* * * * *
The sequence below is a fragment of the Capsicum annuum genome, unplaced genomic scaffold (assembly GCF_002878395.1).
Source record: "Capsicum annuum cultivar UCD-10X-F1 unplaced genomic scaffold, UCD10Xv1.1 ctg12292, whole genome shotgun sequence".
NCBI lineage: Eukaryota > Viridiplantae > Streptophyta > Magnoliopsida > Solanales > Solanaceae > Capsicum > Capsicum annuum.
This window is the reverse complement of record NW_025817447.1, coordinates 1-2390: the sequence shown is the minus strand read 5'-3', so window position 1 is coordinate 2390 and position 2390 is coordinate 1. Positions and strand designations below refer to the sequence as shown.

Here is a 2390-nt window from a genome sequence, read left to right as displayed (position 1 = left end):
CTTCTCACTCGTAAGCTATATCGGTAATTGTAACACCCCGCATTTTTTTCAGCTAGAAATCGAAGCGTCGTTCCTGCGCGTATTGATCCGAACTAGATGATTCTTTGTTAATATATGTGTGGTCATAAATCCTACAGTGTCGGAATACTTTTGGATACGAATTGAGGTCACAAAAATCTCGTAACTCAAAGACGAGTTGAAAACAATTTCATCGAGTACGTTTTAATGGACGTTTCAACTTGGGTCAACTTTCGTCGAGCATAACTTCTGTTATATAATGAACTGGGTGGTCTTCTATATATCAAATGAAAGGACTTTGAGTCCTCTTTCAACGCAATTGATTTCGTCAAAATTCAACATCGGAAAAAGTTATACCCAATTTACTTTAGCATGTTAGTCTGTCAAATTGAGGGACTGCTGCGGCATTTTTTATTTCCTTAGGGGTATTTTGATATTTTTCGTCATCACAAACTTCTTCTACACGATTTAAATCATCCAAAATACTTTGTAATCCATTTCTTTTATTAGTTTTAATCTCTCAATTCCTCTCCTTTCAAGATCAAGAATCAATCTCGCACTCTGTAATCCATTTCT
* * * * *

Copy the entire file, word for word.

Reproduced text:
The sequence below is a fragment of the Capsicum annuum genome, unplaced genomic scaffold (assembly GCF_002878395.1).
Source record: "Capsicum annuum cultivar UCD-10X-F1 unplaced genomic scaffold, UCD10Xv1.1 ctg12292, whole genome shotgun sequence".
NCBI lineage: Eukaryota > Viridiplantae > Streptophyta > Magnoliopsida > Solanales > Solanaceae > Capsicum > Capsicum annuum.
This window is the reverse complement of record NW_025817447.1, coordinates 1-2390: the sequence shown is the minus strand read 5'-3', so window position 1 is coordinate 2390 and position 2390 is coordinate 1. Positions and strand designations below refer to the sequence as shown.

Here is a 2390-nt window from a genome sequence, read left to right as displayed (position 1 = left end):
CTTCTCACTCGTAAGCTATATCGGTAATTGTAACACCCCGCATTTTTTTCAGCTAGAAATCGAAGCGTCGTTCCTGCGCGTATTGATCCGAACTAGATGATTCTTTGTTAATATATGTGTGGTCATAAATCCTACAGTGTCGGAATACTTTTGGATACGAATTGAGGTCACAAAAATCTCGTAACTCAAAGACGAGTTGAAAACAATTTCATCGAGTACGTTTTAATGGACGTTTCAACTTGGGTCAACTTTCGTCGAGCATAACTTCTGTTATATAATGAACTGGGTGGTCTTCTATATATCAAATGAAAGGACTTTGAGTCCTCTTTCAACGCAATTGATTTCGTCAAAATTCAACATCGGAAAAAGTTATACCCAATTTACTTTAGCATGTTAGTCTGTCAAATTGAGGGACTGCTGCGGCATTTTTTATTTCCTTAGGGGTATTTTGATATTTTTCGTCATCACAAACTTCTTCTACACGATTTAAATCATCCAAAATACTTTGTAATCCATTTCTTTTATTAGTTTTAATCTCTCAATTCCTCTCCTTTCAAGATCAAGAATCAATCTCGCACTCTGTAATCCATTTCT